Why doesn't Lady Macbeth kill Duncan in Macbeth?

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Lady Macbeth says that she didn't kill Duncan because he looked too much like her father as he slept. However, it's possible that this might have been an excuse to cover up her cowardice or some deeper emotional issue. Perhaps she feels, deep down, that as a woman she is not capable of committing murder; or perhaps Shakespeare just gave her this weak excuse to keep the focus of the plot on Macbeth and his deeds.

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The short answer to the question of why Lady Macbeth didn't kill King Duncan is that she thought about doing it but couldn't bring herself to go through with such a bloody deed because he looked too much like her father.

I laid their daggers ready;
He could not miss ‘em. Had he not resembled
My father as he slept, I had done't.

The long answer, however, is that she did not kill the King because the play's author did not want her to kill him. Shakespeare wanted Macbeth to do the killing because the play is about Macbeth, what he does to become king and how this affects him afterward. Lady Macbeth exists as a character to give Macbeth someone to talk to. Characters in plays have to talk to each other in order to communicate information to the audience. Macbeth has no one else with whom he could discuss his most secret thoughts and feelings. His wife also serves to encourage him to go ahead with his ambition to become king by murdering Duncan.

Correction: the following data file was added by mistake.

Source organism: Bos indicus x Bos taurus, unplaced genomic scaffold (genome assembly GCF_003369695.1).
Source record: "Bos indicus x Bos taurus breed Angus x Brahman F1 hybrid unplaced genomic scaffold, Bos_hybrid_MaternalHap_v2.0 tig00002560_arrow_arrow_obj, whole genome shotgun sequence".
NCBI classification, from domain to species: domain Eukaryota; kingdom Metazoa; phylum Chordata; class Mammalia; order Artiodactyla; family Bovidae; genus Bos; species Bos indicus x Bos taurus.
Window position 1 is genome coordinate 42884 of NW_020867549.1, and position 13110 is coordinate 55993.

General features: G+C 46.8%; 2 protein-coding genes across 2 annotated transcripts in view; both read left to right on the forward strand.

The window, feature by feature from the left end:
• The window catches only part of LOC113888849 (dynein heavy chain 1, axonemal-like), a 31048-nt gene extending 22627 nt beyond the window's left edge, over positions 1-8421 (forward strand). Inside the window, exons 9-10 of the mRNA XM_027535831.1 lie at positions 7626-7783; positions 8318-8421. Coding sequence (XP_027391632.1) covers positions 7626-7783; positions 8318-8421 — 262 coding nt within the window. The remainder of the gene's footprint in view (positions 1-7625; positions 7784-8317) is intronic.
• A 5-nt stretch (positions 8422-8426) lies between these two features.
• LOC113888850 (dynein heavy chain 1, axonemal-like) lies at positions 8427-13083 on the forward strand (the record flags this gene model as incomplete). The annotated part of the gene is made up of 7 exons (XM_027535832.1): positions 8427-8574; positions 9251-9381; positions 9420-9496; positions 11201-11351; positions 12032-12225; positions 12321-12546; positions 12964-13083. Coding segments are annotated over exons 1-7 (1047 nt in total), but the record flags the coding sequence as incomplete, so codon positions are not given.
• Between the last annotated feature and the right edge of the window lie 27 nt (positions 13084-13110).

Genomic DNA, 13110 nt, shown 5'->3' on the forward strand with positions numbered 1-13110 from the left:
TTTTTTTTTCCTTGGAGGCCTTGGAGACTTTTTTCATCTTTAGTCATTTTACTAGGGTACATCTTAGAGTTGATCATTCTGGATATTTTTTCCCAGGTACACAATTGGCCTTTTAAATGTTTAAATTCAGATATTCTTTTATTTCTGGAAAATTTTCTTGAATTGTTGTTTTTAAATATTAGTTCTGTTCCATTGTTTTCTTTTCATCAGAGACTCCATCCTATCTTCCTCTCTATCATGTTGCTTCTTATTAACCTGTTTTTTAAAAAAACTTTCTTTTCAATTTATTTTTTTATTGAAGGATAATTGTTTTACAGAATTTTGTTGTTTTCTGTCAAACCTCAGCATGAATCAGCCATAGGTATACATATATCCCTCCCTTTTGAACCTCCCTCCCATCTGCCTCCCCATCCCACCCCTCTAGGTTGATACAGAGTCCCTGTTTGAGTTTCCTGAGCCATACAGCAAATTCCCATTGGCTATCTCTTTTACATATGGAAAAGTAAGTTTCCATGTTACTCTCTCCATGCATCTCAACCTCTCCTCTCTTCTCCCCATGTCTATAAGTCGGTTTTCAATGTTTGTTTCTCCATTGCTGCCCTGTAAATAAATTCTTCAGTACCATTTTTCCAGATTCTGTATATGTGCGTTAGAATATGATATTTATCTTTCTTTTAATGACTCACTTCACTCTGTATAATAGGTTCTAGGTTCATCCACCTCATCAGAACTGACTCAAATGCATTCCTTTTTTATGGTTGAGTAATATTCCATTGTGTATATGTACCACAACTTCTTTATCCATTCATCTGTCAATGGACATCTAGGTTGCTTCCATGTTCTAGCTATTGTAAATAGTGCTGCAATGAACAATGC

Then why does Lady Macbeth say that she would have killed Duncan herself if she hadn't thought he resembled her father? Mainly because Shakespeare wanted to explain to the audience why such a vicious woman didn't actually commit the murder when she had the opportunity. Shakespeare also wanted to explain to the audience that she "laid their daggers ready." Why was this necessary? Shakespeare probably wanted to explain how Macbeth was going to be able to get inside the King's bedchamber and assassinate him when he was being guarded by two men. Lady Macbeth's soliloquy informs the audience that she was an important accessory. She provided the grooms with drugged "possets."  (The word "possets" is glossed in one edition as "hot drinks, containing milk and liquor.") Her statement that she "laid their daggers ready" is intended to inform the audience that Macbeth will have the weapons available when he enters the bedchamber and, more importantly, that he plans to kill...

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